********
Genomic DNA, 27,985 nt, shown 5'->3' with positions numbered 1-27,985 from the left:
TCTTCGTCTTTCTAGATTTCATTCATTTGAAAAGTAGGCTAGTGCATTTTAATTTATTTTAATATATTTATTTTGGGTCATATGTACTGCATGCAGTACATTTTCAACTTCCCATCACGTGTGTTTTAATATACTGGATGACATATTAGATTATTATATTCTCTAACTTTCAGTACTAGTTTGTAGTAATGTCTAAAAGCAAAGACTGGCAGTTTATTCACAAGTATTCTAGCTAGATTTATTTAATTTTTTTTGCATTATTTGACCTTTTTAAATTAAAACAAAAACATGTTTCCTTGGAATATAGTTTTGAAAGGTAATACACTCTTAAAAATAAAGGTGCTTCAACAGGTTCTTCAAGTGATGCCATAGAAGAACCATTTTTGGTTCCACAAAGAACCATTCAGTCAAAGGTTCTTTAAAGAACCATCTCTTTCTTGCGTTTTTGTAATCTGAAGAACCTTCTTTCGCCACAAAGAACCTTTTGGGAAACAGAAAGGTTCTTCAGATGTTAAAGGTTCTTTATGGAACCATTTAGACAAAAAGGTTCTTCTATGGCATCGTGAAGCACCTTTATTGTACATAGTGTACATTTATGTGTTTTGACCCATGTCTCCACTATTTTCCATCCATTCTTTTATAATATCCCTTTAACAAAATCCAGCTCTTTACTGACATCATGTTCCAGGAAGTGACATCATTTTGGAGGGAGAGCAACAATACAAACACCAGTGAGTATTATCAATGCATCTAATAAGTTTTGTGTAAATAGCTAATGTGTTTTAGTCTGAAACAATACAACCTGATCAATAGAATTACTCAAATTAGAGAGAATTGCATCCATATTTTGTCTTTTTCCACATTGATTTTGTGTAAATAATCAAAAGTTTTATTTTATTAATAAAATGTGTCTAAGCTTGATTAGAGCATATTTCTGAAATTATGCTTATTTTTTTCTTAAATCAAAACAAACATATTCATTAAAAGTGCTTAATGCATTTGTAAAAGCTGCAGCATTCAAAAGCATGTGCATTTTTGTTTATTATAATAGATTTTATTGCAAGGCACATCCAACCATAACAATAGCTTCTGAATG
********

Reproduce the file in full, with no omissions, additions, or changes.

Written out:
Genomic DNA, 27,985 nt, shown 5'->3' with positions numbered 1-27,985 from the left:
TCTTCGTCTTTCTAGATTTCATTCATTTGAAAAGTAGGCTAGTGCATTTTAATTTATTTTAATATATTTATTTTGGGTCATATGTACTGCATGCAGTACATTTTCAACTTCCCATCACGTGTGTTTTAATATACTGGATGACATATTAGATTATTATATTCTCTAACTTTCAGTACTAGTTTGTAGTAATGTCTAAAAGCAAAGACTGGCAGTTTATTCACAAGTATTCTAGCTAGATTTATTTAATTTTTTTTGCATTATTTGACCTTTTTAAATTAAAACAAAAACATGTTTCCTTGGAATATAGTTTTGAAAGGTAATACACTCTTAAAAATAAAGGTGCTTCAACAGGTTCTTCAAGTGATGCCATAGAAGAACCATTTTTGGTTCCACAAAGAACCATTCAGTCAAAGGTTCTTTAAAGAACCATCTCTTTCTTGCGTTTTTGTAATCTGAAGAACCTTCTTTCGCCACAAAGAACCTTTTGGGAAACAGAAAGGTTCTTCAGATGTTAAAGGTTCTTTATGGAACCATTTAGACAAAAAGGTTCTTCTATGGCATCGTGAAGCACCTTTATTGTACATAGTGTACATTTATGTGTTTTGACCCATGTCTCCACTATTTTCCATCCATTCTTTTATAATATCCCTTTAACAAAATCCAGCTCTTTACTGACATCATGTTCCAGGAAGTGACATCATTTTGGAGGGAGAGCAACAATACAAACACCAGTGAGTATTATCAATGCATCTAATAAGTTTTGTGTAAATAGCTAATGTGTTTTAGTCTGAAACAATACAACCTGATCAATAGAATTACTCAAATTAGAGAGAATTGCATCCATATTTTGTCTTTTTCCACATTGATTTTGTGTAAATAATCAAAAGTTTTATTTTATTAATAAAATGTGTCTAAGCTTGATTAGAGCATATTTCTGAAATTATGCTTATTTTTTTCTTAAATCAAAACAAACATATTCATTAAAAGTGCTTAATGCATTTGTAAAAGCTGCAGCATTCAAAAGCATGTGCATTTTTGTTTATTATAATAGATTTTATTGCAAGGCACATCCAACCATAACAATAGCTTCTGAATG